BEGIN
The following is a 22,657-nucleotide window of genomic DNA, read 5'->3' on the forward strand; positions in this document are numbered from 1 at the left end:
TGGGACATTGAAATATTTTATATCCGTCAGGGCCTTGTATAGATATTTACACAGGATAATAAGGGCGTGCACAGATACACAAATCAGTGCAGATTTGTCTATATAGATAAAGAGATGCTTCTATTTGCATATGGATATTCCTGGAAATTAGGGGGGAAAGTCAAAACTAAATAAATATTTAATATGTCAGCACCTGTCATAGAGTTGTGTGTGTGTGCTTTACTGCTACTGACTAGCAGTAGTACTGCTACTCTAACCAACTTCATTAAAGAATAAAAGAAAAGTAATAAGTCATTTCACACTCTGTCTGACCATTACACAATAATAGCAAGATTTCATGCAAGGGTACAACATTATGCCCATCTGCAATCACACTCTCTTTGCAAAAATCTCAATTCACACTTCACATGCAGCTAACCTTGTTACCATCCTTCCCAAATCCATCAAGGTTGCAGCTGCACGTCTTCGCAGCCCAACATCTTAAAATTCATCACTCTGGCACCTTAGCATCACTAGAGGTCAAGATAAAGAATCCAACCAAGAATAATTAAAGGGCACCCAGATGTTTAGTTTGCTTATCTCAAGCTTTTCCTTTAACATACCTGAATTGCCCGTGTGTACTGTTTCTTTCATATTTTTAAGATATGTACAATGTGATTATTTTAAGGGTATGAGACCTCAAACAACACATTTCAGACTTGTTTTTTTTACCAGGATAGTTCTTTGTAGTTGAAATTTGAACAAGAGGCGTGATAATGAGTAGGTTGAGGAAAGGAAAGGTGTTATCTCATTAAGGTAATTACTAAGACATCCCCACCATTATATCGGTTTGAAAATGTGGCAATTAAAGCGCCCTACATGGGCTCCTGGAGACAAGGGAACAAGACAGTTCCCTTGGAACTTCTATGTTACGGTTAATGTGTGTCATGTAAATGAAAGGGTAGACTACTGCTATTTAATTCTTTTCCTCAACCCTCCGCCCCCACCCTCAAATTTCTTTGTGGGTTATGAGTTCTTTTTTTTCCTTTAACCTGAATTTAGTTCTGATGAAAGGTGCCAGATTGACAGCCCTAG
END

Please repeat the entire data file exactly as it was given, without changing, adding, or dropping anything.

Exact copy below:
The following is a 22,657-nucleotide window of genomic DNA, read 5'->3' on the forward strand; positions in this document are numbered from 1 at the left end:
TGGGACATTGAAATATTTTATATCCGTCAGGGCCTTGTATAGATATTTACACAGGATAATAAGGGCGTGCACAGATACACAAATCAGTGCAGATTTGTCTATATAGATAAAGAGATGCTTCTATTTGCATATGGATATTCCTGGAAATTAGGGGGGAAAGTCAAAACTAAATAAATATTTAATATGTCAGCACCTGTCATAGAGTTGTGTGTGTGTGCTTTACTGCTACTGACTAGCAGTAGTACTGCTACTCTAACCAACTTCATTAAAGAATAAAAGAAAAGTAATAAGTCATTTCACACTCTGTCTGACCATTACACAATAATAGCAAGATTTCATGCAAGGGTACAACATTATGCCCATCTGCAATCACACTCTCTTTGCAAAAATCTCAATTCACACTTCACATGCAGCTAACCTTGTTACCATCCTTCCCAAATCCATCAAGGTTGCAGCTGCACGTCTTCGCAGCCCAACATCTTAAAATTCATCACTCTGGCACCTTAGCATCACTAGAGGTCAAGATAAAGAATCCAACCAAGAATAATTAAAGGGCACCCAGATGTTTAGTTTGCTTATCTCAAGCTTTTCCTTTAACATACCTGAATTGCCCGTGTGTACTGTTTCTTTCATATTTTTAAGATATGTACAATGTGATTATTTTAAGGGTATGAGACCTCAAACAACACATTTCAGACTTGTTTTTTTTACCAGGATAGTTCTTTGTAGTTGAAATTTGAACAAGAGGCGTGATAATGAGTAGGTTGAGGAAAGGAAAGGTGTTATCTCATTAAGGTAATTACTAAGACATCCCCACCATTATATCGGTTTGAAAATGTGGCAATTAAAGCGCCCTACATGGGCTCCTGGAGACAAGGGAACAAGACAGTTCCCTTGGAACTTCTATGTTACGGTTAATGTGTGTCATGTAAATGAAAGGGTAGACTACTGCTATTTAATTCTTTTCCTCAACCCTCCGCCCCCACCCTCAAATTTCTTTGTGGGTTATGAGTTCTTTTTTTTCCTTTAACCTGAATTTAGTTCTGATGAAAGGTGCCAGATTGACAGCCCTAG